Sheldon Keefe, Maple Leafs head coach
Sheldon Keefe, Maple Leafs head coach

On locker cleanout day, head coach Sheldon Keefe discussed the heat Mitch Marner is facing in the Toronto market, the failure of the power play (1 for 21) in the series loss versus Boston, the offensive struggles year after year in the playoffs, and his role as head coach moving forward.

Opening Statement on the End of the 2023-24 Season

Keefe: Today is always a difficult day. It is really the worst day of the season. It should feel that way when you don’t meet expectations. Certainly, today is one of those days.

We are in the results business here. We didn’t get results. We haven’t met expectations. As head coach, I take responsibility for that. You have a team that has expectations and goals in mind, and you don’t reach them. It is not a good feeling.

My job as a head coach is to find solutions and chart a path ahead for the group to come through and succeed at the most important time of year. We haven’t done that.

A year ago, I do feel we took a step in the right direction as a group. I loved the resolve that we showed in this series in Game 5 and Game 6, in particular, to give us a chance to be in Game 7. But clearly, that is not enough. That sits with me.


Mitch Marner has taken heat in the market from time to time, perhaps now more than ever. What do you make of that? What does he mean to the group now and moving forward? 

Keefe: Mitch is an exceptional player who wants to win, and he wants to win here in Toronto. He did things in the series that really helped us have success and set us up for success. He took on some tough roles. He really helped stabilize our penalty killing and get our penalty killing going later in the series. There are things that Mitch Marner does that don’t show up on our scoresheet but are really important to our team.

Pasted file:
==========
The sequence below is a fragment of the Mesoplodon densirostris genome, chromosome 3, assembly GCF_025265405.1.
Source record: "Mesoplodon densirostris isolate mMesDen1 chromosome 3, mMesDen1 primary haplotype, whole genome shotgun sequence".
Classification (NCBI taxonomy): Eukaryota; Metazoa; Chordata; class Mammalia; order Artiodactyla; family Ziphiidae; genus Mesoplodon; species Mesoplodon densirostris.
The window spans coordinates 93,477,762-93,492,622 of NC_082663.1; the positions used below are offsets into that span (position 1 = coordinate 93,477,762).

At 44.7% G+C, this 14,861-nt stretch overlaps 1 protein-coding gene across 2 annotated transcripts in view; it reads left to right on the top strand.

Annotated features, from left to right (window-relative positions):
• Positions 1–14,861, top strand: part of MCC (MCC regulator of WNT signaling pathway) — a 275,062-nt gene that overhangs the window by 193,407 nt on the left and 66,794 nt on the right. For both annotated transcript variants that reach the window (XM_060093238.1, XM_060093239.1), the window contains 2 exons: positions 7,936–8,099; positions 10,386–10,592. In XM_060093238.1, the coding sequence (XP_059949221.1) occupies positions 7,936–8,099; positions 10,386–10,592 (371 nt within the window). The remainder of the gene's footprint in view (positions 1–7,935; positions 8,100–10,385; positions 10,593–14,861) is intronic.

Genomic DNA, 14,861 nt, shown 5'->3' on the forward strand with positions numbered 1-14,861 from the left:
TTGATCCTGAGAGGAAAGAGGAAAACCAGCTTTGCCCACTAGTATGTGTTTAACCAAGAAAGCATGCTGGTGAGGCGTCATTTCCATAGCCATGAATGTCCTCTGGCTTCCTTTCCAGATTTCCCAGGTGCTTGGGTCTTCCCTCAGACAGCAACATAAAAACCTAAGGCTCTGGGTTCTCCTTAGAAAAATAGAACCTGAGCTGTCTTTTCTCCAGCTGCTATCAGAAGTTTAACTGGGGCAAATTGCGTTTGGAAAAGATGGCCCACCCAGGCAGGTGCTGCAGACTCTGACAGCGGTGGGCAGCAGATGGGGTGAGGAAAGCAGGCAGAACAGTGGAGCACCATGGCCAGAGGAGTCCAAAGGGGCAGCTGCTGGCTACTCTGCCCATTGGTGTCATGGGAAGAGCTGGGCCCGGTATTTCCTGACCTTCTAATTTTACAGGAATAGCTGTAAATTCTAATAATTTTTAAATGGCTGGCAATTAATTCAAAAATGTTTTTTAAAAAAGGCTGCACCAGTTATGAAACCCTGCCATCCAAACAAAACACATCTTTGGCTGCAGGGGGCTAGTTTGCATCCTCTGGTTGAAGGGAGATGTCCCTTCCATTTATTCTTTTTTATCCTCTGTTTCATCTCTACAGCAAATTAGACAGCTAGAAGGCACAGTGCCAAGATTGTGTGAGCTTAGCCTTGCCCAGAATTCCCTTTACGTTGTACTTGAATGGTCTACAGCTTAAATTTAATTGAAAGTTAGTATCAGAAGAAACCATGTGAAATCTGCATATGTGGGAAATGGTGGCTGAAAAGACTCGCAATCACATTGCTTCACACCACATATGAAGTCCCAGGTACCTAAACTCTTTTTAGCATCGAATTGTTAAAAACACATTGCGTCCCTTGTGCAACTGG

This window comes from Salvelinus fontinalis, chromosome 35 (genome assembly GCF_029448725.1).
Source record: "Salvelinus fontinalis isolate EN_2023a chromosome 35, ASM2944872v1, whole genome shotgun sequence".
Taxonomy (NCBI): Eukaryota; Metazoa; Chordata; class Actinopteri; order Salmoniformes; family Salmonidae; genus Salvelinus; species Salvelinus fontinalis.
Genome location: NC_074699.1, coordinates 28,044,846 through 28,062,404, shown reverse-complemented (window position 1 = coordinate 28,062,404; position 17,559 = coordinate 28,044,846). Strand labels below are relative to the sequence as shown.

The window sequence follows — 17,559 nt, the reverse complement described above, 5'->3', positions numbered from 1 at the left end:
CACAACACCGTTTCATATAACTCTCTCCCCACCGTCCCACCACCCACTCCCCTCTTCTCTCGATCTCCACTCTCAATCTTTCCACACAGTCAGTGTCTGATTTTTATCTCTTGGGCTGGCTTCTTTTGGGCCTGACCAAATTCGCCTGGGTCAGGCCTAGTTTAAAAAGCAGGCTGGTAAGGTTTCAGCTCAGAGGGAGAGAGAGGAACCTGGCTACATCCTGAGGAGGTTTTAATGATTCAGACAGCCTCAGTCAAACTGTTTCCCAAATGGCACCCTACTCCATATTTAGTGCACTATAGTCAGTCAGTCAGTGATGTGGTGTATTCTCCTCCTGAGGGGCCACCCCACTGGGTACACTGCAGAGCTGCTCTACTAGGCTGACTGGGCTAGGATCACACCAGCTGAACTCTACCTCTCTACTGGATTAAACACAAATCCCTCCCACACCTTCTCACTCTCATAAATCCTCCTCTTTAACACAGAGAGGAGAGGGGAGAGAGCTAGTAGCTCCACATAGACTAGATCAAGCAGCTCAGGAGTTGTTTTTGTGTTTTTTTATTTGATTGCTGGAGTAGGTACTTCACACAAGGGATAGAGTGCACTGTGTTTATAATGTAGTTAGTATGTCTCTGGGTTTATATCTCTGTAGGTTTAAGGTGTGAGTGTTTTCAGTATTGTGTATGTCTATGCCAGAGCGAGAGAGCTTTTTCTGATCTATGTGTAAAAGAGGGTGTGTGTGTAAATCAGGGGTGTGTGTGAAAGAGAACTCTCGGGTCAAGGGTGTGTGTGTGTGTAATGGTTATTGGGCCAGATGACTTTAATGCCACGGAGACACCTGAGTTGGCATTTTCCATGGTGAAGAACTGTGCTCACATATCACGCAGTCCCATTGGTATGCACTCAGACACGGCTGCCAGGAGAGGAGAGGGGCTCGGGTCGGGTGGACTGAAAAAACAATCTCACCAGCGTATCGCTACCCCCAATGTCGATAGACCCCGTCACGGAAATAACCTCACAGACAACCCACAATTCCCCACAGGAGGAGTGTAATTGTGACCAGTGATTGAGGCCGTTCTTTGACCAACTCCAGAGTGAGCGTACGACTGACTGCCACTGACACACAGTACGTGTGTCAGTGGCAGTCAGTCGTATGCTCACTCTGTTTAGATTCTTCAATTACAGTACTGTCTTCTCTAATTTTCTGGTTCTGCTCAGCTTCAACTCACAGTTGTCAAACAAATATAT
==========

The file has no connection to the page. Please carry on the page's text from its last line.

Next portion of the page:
Obviously, our entire team needs to score more and come through at key times. That is a big part of it. My job as a coach is to help the entire team, including Mitch, to come through in those moments. I failed to do so, and I will take responsibility for that.

Do you see any throughline in the lack of offense playoff after playoff?

Keefe: We look at this a lot. It is still fresh — and things happen quickly — but you reflect on it and discuss it.

In each of those playoffs, you look at some missed opportunities and wonder why.  There are times when you have clean chances — breakaways, 2-on-1s, rebounds in tight — that tend to go in for you during the regular season, and now they are not.

As a coach, it is more about how you can help your players through that. Also, how can you generate more of it? I don’t think we generated enough of those — certainly more than what we executed on — but again this season, we faced a goaltender at the other end that is putting up top numbers in the league. Of course, that is part on the goaltender, the team you are playing against, and the job they do defensively. But my job is to find more ways to get through.

The other team’s goalie and penalty kill have a lot to do with it, but your power play was clicking so well in February and then started struggling to the point where it went 1-for-21 in the series against Boston. How perplexing is that to you? Was it an Xs and Os thing, an execution thing, or a combination of both?

Keefe: In February, we were number one in the NHL on the power play and were clipping along at a really high rate. We have been a top power play in the league for years. The power play was really good in the Tampa series a year ago and helped us in the playoffs. Otherwise, like our overall offensive game in the playoffs, it hasn’t met expectations or delivered for us. It hasn’t executed.

Was it perplexing? We spent a lot of time searching for answers. The fact that it has been good, has come through, and has looked elite at times — you go to that, and you want to build trust towards that. It is difficult to do when things don’t go well.